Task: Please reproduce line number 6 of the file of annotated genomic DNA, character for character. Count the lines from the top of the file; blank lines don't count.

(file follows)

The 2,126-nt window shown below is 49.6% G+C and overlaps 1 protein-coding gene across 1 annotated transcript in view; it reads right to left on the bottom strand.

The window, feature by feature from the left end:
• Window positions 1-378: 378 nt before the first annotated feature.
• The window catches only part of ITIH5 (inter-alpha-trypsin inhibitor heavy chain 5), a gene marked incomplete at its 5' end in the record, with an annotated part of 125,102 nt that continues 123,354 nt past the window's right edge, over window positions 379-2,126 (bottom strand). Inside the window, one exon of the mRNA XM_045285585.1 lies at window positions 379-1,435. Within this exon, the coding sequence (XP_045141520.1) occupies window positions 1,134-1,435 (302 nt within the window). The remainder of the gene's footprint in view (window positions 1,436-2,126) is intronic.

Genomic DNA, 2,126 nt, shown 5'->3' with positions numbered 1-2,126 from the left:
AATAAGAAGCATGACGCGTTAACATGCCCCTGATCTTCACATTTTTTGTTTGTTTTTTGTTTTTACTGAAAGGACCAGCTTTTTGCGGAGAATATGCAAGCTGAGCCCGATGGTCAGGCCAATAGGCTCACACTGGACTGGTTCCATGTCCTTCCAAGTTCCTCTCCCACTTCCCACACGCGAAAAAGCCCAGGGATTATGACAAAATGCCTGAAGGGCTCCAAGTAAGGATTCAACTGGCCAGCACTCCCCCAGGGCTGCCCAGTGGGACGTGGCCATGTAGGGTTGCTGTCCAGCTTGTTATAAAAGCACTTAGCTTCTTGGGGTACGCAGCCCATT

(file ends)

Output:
AATAAGAAGCATGACGCGTTAACATGCCCCTGATCTTCACATTTTTTGTTTGTTTTTTGTTTTTACTGAAAGGACCAGCTTTTTGCGGAGAATATGCAAGCTGAGCCCGATGGTCAGGCCAATAGGCTCACACTGGACTGGTTCCATGTCCTTCCAAGTTCCTCTCCCACTTCCCACACGCGAAAAAGCCCAGGGATTATGACAAAATGCCTGAAGGGCTCCAAGTAAGGATTCAACTGGCCAGCACTCCCCCAGGGCTGCCCAGTGGGACGTGGCCATGTAGGGTTGCTGTCCAGCTTGTTATAAAAGCACTTAGCTTCTTGGGGTACGCAGCCCATT